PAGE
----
The huge surface area of your digestive tube must be protected against injury from bad bacteria, viruses, parasites, and other toxins that may get into the digestive system with food or by any number of other routes. The immune system is critically important in helping the intestines respond to these challenges.
Possibly the greatest challenge to the digestive tract's immune system is to correctly tell the difference between what is bad (such as viruses and bad bacteria) and what is good (such as nutrients and good bacteria).
Your immune system must determine whether or not to develop a tolerance to everything you put into your mouth. Whenever you try a new food, it must decide, "Do I like this or do I attack and kill it?"
You are always ingesting bacteria and other substances with your food, no matter how fresh and clean it is, so these must be screened out. While your immune system will "okay" most foods, genetic and other issues may affect its decision. Recent studies also suggest that your immune system's ability to develop correct tolerances depends a great deal on the balance of good bacteria inside your intestinal tract.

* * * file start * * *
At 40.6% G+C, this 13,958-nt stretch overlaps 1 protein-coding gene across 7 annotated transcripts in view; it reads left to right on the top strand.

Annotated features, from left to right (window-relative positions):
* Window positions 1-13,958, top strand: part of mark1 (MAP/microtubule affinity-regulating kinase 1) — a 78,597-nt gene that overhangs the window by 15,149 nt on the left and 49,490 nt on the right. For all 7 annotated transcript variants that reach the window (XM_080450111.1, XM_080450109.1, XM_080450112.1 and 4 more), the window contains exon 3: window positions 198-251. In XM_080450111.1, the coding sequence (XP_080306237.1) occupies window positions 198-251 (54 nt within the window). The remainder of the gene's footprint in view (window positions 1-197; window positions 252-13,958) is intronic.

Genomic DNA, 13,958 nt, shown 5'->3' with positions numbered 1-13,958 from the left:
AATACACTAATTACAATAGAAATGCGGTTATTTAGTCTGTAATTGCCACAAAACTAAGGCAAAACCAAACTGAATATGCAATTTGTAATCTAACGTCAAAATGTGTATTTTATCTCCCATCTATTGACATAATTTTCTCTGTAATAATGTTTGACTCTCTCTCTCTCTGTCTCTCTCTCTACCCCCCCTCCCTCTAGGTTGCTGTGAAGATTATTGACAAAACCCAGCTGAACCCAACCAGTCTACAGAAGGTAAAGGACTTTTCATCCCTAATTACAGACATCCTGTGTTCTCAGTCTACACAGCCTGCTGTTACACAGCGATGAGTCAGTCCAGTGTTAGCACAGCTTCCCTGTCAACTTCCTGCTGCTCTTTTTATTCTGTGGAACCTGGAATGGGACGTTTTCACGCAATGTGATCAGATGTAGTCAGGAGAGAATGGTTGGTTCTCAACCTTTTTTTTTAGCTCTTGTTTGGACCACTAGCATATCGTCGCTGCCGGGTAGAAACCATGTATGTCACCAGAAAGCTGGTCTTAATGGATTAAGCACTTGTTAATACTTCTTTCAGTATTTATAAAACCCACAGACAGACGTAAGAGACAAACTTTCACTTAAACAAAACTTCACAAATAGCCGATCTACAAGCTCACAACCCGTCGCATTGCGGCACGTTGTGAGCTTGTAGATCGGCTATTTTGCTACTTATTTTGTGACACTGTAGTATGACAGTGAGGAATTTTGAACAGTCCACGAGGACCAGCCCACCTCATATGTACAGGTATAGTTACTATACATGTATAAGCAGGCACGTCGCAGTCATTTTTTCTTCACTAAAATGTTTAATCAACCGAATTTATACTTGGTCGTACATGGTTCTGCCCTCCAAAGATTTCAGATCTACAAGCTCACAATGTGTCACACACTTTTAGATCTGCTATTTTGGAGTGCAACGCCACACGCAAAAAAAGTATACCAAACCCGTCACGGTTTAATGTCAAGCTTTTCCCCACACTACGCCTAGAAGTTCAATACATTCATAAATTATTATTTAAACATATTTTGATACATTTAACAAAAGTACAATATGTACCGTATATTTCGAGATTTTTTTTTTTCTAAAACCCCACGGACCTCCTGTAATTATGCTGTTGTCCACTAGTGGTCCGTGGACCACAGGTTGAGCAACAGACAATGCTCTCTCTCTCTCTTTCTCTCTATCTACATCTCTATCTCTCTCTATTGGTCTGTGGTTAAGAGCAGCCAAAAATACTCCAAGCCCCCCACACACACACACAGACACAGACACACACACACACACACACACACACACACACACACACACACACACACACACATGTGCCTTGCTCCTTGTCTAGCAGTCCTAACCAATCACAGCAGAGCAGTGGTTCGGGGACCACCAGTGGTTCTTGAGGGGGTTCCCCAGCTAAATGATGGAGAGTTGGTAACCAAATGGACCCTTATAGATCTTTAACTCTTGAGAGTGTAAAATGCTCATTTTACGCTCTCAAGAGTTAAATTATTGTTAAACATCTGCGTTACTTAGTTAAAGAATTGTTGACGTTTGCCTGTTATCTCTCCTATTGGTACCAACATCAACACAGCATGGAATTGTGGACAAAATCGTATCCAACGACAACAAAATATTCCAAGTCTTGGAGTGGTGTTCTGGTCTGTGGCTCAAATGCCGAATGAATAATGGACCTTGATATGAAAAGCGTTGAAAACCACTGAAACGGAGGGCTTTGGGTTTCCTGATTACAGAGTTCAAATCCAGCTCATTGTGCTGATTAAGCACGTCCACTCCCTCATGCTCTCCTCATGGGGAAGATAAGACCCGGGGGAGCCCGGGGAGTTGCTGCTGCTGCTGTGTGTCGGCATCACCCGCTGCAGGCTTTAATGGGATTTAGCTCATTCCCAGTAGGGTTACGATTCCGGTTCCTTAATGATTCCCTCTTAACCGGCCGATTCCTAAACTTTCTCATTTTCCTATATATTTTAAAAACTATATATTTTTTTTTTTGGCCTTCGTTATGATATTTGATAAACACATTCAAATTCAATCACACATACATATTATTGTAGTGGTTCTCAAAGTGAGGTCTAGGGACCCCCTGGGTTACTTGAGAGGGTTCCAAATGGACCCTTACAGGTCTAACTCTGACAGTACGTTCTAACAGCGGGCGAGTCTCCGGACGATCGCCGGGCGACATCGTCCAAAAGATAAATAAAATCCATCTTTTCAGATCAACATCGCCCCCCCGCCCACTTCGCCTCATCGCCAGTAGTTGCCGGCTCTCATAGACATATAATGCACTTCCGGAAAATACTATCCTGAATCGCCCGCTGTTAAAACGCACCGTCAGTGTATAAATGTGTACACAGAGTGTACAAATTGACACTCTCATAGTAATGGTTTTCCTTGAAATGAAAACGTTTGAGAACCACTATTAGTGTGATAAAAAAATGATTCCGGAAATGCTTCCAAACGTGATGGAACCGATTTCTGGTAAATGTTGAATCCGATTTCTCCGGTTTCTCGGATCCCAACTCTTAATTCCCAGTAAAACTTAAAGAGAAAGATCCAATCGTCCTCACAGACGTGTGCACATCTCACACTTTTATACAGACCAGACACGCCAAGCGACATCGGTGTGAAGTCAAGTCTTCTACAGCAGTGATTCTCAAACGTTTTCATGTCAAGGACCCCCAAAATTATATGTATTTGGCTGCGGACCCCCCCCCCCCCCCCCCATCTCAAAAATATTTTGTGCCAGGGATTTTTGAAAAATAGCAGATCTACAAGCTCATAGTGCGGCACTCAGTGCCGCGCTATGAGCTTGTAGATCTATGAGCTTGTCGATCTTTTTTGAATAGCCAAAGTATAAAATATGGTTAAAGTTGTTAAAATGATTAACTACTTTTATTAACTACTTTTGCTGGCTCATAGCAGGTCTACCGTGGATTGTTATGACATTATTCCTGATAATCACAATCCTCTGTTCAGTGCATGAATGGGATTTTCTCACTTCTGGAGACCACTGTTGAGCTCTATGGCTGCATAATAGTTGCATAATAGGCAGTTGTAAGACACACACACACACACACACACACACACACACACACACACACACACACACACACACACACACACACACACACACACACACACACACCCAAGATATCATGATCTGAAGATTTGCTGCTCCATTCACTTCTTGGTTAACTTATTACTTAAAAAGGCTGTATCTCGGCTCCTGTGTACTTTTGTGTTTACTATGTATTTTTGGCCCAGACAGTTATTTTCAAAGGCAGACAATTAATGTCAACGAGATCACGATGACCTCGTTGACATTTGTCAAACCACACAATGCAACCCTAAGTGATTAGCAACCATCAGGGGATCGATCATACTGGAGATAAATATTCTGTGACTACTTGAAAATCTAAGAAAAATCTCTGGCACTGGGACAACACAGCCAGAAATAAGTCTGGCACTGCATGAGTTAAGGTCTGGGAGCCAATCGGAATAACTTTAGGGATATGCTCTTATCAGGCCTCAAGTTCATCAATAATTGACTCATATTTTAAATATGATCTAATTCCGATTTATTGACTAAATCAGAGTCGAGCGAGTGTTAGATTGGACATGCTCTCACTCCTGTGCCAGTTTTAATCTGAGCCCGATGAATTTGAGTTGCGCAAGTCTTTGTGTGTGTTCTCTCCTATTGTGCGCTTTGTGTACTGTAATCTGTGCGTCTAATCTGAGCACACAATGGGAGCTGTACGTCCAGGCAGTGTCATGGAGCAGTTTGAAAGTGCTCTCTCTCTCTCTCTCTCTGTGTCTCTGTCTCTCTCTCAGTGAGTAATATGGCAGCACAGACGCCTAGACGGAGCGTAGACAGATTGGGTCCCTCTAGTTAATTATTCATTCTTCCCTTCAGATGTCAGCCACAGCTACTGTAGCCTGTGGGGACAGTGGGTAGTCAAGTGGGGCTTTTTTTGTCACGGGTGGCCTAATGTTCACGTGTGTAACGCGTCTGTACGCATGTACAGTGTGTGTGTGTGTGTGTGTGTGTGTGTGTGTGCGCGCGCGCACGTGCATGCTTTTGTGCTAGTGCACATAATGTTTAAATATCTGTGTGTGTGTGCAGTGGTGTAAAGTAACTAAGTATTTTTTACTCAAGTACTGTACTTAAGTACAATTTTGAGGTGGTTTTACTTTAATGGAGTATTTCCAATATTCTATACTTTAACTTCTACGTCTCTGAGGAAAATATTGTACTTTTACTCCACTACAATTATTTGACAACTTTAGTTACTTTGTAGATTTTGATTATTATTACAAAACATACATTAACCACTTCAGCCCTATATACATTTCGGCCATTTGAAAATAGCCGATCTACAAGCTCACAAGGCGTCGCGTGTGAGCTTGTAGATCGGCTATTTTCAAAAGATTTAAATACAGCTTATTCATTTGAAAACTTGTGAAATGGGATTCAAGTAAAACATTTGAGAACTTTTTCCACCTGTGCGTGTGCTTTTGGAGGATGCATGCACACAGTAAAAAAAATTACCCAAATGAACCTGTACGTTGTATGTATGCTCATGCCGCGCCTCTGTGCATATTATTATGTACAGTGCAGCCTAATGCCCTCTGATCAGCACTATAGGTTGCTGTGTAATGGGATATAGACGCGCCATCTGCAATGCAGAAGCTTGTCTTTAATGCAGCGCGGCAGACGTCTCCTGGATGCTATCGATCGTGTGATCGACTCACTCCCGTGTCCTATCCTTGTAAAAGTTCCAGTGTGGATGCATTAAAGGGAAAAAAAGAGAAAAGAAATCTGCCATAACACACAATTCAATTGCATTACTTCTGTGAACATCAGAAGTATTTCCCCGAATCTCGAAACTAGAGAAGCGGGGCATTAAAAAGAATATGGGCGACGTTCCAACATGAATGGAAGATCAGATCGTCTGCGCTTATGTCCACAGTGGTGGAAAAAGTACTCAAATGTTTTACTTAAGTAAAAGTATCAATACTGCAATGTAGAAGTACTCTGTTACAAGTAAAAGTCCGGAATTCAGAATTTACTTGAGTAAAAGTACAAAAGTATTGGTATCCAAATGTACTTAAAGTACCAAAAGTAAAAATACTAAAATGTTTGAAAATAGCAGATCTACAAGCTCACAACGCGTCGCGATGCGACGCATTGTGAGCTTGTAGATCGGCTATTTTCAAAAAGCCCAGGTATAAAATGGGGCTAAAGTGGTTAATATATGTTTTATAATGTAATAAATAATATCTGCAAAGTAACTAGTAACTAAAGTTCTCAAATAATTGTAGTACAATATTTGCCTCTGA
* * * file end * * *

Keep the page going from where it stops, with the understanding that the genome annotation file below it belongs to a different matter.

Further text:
When you put something into your tube that the immune system doesn't like, it attacks by means of inflammation and excess mucus production. If your immune system is continually bombarded with messages to attack, its reactions can have major consequences. Inflammation of the digestive tube can in turn lead to damage of the lining of this tube, often resulting in something called "leaky gut" or "gut hyperpermeability." These two terms are simply descriptions of the damage to the digestive tract that is a result of something triggering an immune response.
Article Courtesy: Dr. Stephen Wangen
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